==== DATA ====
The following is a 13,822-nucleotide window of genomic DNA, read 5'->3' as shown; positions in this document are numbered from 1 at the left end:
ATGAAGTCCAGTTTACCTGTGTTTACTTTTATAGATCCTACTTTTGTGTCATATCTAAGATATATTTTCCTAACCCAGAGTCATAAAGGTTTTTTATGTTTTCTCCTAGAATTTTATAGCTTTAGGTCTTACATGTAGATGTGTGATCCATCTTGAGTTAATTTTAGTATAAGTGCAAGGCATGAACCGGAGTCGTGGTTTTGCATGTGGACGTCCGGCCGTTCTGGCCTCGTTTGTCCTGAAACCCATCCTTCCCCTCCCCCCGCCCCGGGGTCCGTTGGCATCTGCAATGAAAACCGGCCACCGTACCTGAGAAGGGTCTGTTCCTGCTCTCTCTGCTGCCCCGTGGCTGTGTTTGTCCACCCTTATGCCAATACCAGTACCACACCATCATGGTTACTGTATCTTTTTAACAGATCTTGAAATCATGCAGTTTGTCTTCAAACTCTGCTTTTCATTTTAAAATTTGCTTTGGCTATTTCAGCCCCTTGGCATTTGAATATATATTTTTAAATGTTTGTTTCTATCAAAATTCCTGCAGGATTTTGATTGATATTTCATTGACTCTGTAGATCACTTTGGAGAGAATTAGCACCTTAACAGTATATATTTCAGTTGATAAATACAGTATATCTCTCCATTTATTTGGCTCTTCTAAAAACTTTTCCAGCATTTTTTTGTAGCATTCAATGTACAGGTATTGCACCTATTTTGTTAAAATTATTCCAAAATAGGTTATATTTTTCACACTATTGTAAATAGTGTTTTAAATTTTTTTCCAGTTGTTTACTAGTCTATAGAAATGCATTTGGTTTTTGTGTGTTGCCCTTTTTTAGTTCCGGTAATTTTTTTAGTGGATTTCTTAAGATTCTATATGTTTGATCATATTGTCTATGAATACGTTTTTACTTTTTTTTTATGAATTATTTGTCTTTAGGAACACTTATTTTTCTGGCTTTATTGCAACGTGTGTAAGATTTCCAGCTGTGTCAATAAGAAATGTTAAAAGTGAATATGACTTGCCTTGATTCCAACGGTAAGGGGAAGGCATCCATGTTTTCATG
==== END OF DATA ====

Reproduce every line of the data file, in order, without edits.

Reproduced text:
The following is a 13,822-nucleotide window of genomic DNA, read 5'->3' as shown; positions in this document are numbered from 1 at the left end:
ATGAAGTCCAGTTTACCTGTGTTTACTTTTATAGATCCTACTTTTGTGTCATATCTAAGATATATTTTCCTAACCCAGAGTCATAAAGGTTTTTTATGTTTTCTCCTAGAATTTTATAGCTTTAGGTCTTACATGTAGATGTGTGATCCATCTTGAGTTAATTTTAGTATAAGTGCAAGGCATGAACCGGAGTCGTGGTTTTGCATGTGGACGTCCGGCCGTTCTGGCCTCGTTTGTCCTGAAACCCATCCTTCCCCTCCCCCCGCCCCGGGGTCCGTTGGCATCTGCAATGAAAACCGGCCACCGTACCTGAGAAGGGTCTGTTCCTGCTCTCTCTGCTGCCCCGTGGCTGTGTTTGTCCACCCTTATGCCAATACCAGTACCACACCATCATGGTTACTGTATCTTTTTAACAGATCTTGAAATCATGCAGTTTGTCTTCAAACTCTGCTTTTCATTTTAAAATTTGCTTTGGCTATTTCAGCCCCTTGGCATTTGAATATATATTTTTAAATGTTTGTTTCTATCAAAATTCCTGCAGGATTTTGATTGATATTTCATTGACTCTGTAGATCACTTTGGAGAGAATTAGCACCTTAACAGTATATATTTCAGTTGATAAATACAGTATATCTCTCCATTTATTTGGCTCTTCTAAAAACTTTTCCAGCATTTTTTTGTAGCATTCAATGTACAGGTATTGCACCTATTTTGTTAAAATTATTCCAAAATAGGTTATATTTTTCACACTATTGTAAATAGTGTTTTAAATTTTTTTCCAGTTGTTTACTAGTCTATAGAAATGCATTTGGTTTTTGTGTGTTGCCCTTTTTTAGTTCCGGTAATTTTTTTAGTGGATTTCTTAAGATTCTATATGTTTGATCATATTGTCTATGAATACGTTTTTACTTTTTTTTTATGAATTATTTGTCTTTAGGAACACTTATTTTTCTGGCTTTATTGCAACGTGTGTAAGATTTCCAGCTGTGTCAATAAGAAATGTTAAAAGTGAATATGACTTGCCTTGATTCCAACGGTAAGGGGAAGGCATCCATGTTTTCATG